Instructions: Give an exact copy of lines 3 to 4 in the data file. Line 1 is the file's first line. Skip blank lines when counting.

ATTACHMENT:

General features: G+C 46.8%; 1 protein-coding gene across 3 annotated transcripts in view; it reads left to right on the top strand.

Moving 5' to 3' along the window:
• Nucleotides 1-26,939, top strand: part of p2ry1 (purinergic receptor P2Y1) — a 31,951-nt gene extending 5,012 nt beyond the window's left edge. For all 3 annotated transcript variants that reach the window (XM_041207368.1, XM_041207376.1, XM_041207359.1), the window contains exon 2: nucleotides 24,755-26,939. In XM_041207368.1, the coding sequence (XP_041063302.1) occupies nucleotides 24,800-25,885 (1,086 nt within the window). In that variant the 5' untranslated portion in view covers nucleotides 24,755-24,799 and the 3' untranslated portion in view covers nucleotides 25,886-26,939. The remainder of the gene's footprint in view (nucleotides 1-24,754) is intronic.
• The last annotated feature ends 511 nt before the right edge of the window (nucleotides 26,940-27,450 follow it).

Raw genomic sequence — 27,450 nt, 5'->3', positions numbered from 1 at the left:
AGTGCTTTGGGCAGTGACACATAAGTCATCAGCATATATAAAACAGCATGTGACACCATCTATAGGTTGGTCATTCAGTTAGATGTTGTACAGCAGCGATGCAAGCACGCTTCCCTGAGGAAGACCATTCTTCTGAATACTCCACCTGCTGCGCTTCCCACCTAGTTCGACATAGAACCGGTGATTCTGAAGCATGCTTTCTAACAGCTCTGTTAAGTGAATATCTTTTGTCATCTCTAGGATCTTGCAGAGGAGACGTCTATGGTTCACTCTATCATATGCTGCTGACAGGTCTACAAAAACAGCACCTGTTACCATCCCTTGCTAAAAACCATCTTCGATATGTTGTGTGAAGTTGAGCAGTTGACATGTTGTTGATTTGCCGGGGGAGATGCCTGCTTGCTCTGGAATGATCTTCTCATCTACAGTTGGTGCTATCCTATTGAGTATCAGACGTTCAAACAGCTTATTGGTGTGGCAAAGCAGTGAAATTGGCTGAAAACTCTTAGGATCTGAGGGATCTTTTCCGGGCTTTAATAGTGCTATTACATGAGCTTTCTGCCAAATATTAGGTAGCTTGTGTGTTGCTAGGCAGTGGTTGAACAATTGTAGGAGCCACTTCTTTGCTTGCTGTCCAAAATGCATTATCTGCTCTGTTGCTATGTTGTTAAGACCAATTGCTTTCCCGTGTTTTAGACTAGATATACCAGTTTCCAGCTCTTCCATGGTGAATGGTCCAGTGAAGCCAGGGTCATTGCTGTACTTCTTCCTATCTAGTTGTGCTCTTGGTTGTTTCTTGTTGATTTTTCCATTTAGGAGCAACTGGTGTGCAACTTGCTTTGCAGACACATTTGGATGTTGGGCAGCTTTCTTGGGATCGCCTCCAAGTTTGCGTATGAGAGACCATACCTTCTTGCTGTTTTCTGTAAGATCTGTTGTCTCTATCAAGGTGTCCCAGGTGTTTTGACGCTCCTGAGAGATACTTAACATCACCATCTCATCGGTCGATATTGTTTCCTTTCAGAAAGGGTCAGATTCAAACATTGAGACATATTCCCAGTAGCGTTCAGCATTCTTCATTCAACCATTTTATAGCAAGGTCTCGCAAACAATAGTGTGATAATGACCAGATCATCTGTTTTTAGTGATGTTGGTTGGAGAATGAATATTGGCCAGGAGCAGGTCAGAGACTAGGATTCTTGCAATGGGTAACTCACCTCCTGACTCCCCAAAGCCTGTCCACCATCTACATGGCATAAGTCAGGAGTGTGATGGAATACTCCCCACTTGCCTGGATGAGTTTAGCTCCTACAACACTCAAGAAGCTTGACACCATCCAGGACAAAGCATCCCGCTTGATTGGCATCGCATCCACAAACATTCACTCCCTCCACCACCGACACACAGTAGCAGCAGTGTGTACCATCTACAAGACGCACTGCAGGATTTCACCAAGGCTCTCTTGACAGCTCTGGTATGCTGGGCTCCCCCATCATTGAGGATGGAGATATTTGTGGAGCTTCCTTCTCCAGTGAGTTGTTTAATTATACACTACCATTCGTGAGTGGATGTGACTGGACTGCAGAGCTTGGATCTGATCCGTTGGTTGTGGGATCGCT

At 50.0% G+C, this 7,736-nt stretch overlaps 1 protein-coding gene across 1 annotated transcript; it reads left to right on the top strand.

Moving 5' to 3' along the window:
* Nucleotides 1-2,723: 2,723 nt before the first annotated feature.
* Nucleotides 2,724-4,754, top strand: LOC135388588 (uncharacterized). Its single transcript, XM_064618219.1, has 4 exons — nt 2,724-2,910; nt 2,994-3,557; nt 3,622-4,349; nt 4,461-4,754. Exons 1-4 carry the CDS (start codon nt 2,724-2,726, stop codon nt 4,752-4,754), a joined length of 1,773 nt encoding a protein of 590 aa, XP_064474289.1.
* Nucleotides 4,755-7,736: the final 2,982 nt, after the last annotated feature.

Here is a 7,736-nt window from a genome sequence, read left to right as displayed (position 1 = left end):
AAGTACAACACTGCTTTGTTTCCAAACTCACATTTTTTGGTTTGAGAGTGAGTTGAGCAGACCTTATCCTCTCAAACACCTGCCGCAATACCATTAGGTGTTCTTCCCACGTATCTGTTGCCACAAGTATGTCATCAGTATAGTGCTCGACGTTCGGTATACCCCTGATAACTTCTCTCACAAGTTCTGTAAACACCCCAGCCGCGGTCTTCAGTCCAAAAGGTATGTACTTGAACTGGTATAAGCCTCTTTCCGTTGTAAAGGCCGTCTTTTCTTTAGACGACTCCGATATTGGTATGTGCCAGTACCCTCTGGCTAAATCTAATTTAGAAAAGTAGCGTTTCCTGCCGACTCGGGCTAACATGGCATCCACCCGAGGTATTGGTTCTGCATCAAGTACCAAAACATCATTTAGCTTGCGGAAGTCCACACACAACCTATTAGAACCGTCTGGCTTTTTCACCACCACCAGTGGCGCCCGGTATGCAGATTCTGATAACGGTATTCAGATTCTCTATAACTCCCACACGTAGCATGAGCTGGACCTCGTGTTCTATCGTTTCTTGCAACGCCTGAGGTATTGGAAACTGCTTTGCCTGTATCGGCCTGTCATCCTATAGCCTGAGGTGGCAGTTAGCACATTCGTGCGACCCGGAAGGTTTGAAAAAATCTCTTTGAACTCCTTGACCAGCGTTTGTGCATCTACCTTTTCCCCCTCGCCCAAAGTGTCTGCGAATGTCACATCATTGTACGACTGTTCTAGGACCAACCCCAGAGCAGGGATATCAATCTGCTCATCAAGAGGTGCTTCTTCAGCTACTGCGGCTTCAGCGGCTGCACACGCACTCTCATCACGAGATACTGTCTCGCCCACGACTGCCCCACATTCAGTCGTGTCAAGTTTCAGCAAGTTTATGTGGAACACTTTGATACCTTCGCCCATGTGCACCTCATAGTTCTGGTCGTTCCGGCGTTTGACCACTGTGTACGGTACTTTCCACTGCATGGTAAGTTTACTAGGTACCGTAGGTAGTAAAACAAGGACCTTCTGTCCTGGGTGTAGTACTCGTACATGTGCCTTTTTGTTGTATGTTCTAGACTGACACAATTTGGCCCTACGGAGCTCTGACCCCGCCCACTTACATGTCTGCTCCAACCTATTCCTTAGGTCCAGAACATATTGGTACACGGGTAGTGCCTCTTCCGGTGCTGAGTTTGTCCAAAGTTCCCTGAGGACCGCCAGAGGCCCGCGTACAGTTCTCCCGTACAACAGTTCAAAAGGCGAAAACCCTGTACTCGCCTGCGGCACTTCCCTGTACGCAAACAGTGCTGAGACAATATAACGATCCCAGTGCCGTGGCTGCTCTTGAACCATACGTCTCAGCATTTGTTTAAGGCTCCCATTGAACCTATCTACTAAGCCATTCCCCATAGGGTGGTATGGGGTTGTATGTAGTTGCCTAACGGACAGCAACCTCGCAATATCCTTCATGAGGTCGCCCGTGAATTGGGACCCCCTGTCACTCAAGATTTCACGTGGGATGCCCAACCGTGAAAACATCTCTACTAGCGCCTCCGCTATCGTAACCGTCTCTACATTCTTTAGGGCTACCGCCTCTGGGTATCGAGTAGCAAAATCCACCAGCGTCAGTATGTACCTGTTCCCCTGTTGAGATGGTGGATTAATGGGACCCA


• Nucleotides 1-26,939, top strand: part of p2ry1 (purinergic receptor P2Y1) — a 31,951-nt gene extending 5,012 nt beyond the window's left edge. For all 3 annotated transcript variants that reach the window (XM_041207368.1, XM_041207376.1, XM_041207359.1), the window contains exon 2: nucleotides 24,755-26,939. In XM_041207368.1, the coding sequence (XP_041063302.1) occupies nucleotides 24,800-25,885 (1,086 nt within the window). In that variant the 5' untranslated portion in view covers nucleotides 24,755-24,799 and the 3' untranslated portion in view covers nucleotides 25,886-26,939. The remainder of the gene's footprint in view (nucleotides 1-24,754) is intronic.
• The last annotated feature ends 511 nt before the right edge of the window (nucleotides 26,940-27,450 follow it).